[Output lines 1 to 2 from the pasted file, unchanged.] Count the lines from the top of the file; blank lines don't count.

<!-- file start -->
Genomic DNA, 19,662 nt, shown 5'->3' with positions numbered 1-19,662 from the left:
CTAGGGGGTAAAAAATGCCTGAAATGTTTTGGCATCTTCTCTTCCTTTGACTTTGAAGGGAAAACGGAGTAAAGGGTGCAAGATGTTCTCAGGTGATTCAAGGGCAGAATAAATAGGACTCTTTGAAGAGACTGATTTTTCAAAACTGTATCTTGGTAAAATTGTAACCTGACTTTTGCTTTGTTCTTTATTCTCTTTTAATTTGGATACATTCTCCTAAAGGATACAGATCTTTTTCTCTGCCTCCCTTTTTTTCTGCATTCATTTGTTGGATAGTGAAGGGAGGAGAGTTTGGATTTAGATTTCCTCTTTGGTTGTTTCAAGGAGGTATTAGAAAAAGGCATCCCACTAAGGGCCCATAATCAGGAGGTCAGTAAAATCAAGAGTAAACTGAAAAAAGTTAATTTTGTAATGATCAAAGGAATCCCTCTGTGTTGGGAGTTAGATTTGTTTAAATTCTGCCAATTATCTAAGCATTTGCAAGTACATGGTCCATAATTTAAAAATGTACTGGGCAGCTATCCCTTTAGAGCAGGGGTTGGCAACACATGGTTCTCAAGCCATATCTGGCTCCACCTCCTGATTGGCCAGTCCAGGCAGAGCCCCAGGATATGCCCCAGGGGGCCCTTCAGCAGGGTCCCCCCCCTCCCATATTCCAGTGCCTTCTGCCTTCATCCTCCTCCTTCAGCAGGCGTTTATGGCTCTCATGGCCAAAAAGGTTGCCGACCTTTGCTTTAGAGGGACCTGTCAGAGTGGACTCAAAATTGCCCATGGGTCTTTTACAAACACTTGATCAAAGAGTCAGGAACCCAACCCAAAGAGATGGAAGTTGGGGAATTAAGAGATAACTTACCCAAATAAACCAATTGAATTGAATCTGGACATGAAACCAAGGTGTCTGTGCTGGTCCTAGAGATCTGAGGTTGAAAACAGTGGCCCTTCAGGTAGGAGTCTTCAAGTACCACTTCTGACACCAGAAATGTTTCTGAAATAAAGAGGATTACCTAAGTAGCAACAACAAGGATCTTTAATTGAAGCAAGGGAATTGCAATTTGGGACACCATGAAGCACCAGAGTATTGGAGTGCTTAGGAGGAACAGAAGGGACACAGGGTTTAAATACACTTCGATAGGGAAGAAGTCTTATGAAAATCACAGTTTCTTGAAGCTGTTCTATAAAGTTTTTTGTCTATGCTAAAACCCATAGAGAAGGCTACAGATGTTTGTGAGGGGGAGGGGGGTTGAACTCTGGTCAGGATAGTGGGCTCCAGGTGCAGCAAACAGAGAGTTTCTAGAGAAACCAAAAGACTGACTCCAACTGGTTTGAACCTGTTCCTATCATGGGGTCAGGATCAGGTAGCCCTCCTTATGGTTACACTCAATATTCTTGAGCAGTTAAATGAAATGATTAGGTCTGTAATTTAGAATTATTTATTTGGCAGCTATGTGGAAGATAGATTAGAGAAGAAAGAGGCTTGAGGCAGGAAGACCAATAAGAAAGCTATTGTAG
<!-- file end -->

Genomic DNA, 19,662 nt, shown 5'->3' with positions numbered 1-19,662 from the left:
CTAGGGGGTAAAAAATGCCTGAAATGTTTTGGCATCTTCTCTTCCTTTGACTTTGAAGGGAAAACGGAGTAAAGGGTGCAAGATGTTCTCAGGTGATTCAAGGGCAGAATAAATAGGACTCTTTGAAGAGACTGATTTTTCAAAACTGTATCTTGGTAAAATTGTAACCTGACTTTTGCTTTGTTCTTTATTCTCTTTTAATTTGGATACATTCTCCTAAAGGATACAGATCTTTTTCTCTGCCTCCCTTTTTTTCTGCATTCATTTGTTGGATAGTGAAGGGAGGAGAGTTTGGATTTAGATTTCCTCTTTGGTTGTTTCAAGGAGGTATTAGAAAAAGGCATCCCACTAAGGGCCCATAATCAGGAGGTCAGTAAAATCAAGAGTAAACTGAAAAAAGTTAATTTTGTAATGATCAAAGGAATCCCTCTGTGTTGGGAGTTAGATTTGTTTAAATTCTGCCAATTATCTAAGCATTTGCAAGTACATGGTCCATAATTTAAAAATGTACTGGGCAGCTATCCCTTTAGAGCAGGGGTTGGCAACACATGGTTCTCAAGCCATATCTGGCTCCACCTCCTGATTGGCCAGTCCAGGCAGAGCCCCAGGATATGCCCCAGGGGGCCCTTCAGCAGGGTCCCCCCCCTCCCATATTCCAGTGCCTTCTGCCTTCATCCTCCTCCTTCAGCAGGCGTTTATGGCTCTCATGGCCAAAAAGGTTGCCGACCTTTGCTTTAGAGGGACCTGTCAGAGTGGACTCAAAATTGCCCATGGGTCTTTTACAAACACTTGATCAAAGAGTCAGGAACCCAACCCAAAGAGATGGAAGTTGGGGAATTAAGAGATAACTTACCCAAATAAACCAATTGAATTGAATCTGGACATGAAACCAAGGTGTCTGTGCTGGTCCTAGAGATCTGAGGTTGAAAACAGTGGCCCTTCAGGTAGGAGTCTTCAAGTACCACTTCTGACACCAGAAATGTTTCTGAAATAAAGAGGATTACCTAAGTAGCAACAACAAGGATCTTTAATTGAAGCAAGGGAATTGCAATTTGGGACACCATGAAGCACCAGAGTATTGGAGTGCTTAGGAGGAACAGAAGGGACACAGGGTTTAAATACACTTCGATAGGGAAGAAGTCTTATGAAAATCACAGTTTCTTGAAGCTGTTCTATAAAGTTTTTTGTCTATGCTAAAACCCATAGAGAAGGCTACAGATGTTTGTGAGGGGGAGGGGGGTTGAACTCTGGTCAGGATAGTGGGCTCCAGGTGCAGCAAACAGAGAGTTTCTAGAGAAACCAAAAGACTGACTCCAACTGGTTTGAACCTGTTCCTATCATGGGGTCAGGATCAGGTAGCCCTCCTTATGGTTACACTCAATATTCTTGAGCAGTTAAATGAAATGATTAGGTCTGTAATTTAGAATTATTTATTTGGCAGCTATGTGGAAGATAGATTAGAGAAGAAAGAGGCTTGAGGCAGGAAGACCAATAAGAAAGCTATTGTAG